Malaysia’s opposition leader Anwar Ibrahim said he is confident his Pakatan Harapan (PH) coalition will secure a simple majority, even though the opposition alliance is facing multi-cornered fights in the Nov 19 General Election.
Datuk Seri Anwar was dismissive of analysts’ predictions that no coalition in the country will be able to get the majority needed to form the government.
“Who said we are not expected? Well, I don’t know whether analysts have gone down to the ground. I have covered almost the entire country and I must say, realistically, there is that possibility that we may be able to reach a simple majority. We just have to work a bit harder and push a bit more,” he was quoted as saying.
A minimum of 112 seats are needed for a simple majority in the 222-seat Parliament.
There are currently two other main coalitions in Malaysia, Barisan Nasional (BN) and Perikatan Nasional (PN).
The latest survey by Merdeka Center for Opinion Research conducted from Nov 5 to Nov 8 found that PH is the preferred coalition to run the federal government among slightly over one-third of West Malaysians, and that Anwar is also the preferred choice for prime minister.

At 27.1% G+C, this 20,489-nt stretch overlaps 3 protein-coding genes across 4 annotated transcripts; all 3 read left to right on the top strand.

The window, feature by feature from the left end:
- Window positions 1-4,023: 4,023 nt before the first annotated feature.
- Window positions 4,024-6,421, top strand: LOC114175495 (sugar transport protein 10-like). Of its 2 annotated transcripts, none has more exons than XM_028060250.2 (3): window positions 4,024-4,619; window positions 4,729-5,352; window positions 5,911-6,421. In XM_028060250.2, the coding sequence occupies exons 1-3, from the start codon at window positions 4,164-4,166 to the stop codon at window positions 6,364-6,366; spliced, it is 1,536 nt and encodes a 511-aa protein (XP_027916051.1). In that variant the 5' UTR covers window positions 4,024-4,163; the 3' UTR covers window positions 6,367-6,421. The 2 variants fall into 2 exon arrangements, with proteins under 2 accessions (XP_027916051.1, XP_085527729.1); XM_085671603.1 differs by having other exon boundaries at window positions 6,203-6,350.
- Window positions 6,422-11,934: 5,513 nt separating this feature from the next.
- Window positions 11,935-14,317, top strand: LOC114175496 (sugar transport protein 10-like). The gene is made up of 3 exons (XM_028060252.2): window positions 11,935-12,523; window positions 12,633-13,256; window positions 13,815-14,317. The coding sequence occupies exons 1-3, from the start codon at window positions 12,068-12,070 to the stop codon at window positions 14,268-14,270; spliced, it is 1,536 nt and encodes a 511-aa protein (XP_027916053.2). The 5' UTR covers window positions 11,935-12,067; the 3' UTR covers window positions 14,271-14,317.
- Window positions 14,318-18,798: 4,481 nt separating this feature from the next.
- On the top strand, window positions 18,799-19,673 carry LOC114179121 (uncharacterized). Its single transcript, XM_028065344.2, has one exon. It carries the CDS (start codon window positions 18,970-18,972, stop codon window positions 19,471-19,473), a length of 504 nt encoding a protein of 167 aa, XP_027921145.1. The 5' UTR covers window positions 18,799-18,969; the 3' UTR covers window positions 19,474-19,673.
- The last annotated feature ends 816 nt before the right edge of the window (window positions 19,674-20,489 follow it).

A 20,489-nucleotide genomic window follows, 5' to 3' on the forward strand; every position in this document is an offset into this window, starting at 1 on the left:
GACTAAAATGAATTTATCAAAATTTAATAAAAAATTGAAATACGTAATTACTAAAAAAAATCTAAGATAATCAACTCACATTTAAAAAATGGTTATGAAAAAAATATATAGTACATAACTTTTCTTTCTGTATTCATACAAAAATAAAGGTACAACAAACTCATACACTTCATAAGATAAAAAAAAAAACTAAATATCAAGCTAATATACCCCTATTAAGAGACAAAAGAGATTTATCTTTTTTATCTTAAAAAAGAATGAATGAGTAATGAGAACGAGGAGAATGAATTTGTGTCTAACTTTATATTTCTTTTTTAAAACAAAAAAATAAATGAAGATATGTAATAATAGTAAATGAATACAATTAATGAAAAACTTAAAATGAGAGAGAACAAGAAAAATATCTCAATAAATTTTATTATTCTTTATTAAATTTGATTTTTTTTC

However, the same survey found that there was growing support for PN among Malay respondents, especially among those aged 18 to 20.
Anwar, 75, made a similar assertion of confidence last week when he said: “I have been on the ground and it is a tight race. But we can move further into the rural heartland and secure a simple majority.”
Similarly, rival BN too has projected it can clinch at least 112 seats in the national polls, based on its analysis of current voter trends.
Caretaker Prime Minister Ismail Sabri Yaakob, whose party Umno is the linchpin of BN, said voters have warmed up to BN.
“Voters have compared the performance of the PH government after the 2018 General Election with the success of BN’s administration before that. So they are more confident that BN is capable of taking the country to a greater height,” he said on Thursday.
PN has also claimed it can get the minimum of 112 seats, with its election director Azmin Ali going to the extent of saying it was not impossible for the coalition to obtain a two-thirds majority.
Merdeka Center called the present situation “very fluid” and noted that the tight races in many seats make the outcomes hard to tell at this point.
It said in a scenario in which BN begins to lose Malay support and it gets transferred to PN, “no single coalition will be dominant”.
In this case, PN would likely try to form a new coalition government with BN and political parties and coalitions in Sabah and Sarawak.
PH could well attempt to form a coalition government by gaining a simple majority in Parliament in alliance with parties in Sabah and Sarawak, or even BN, the respected pollster said.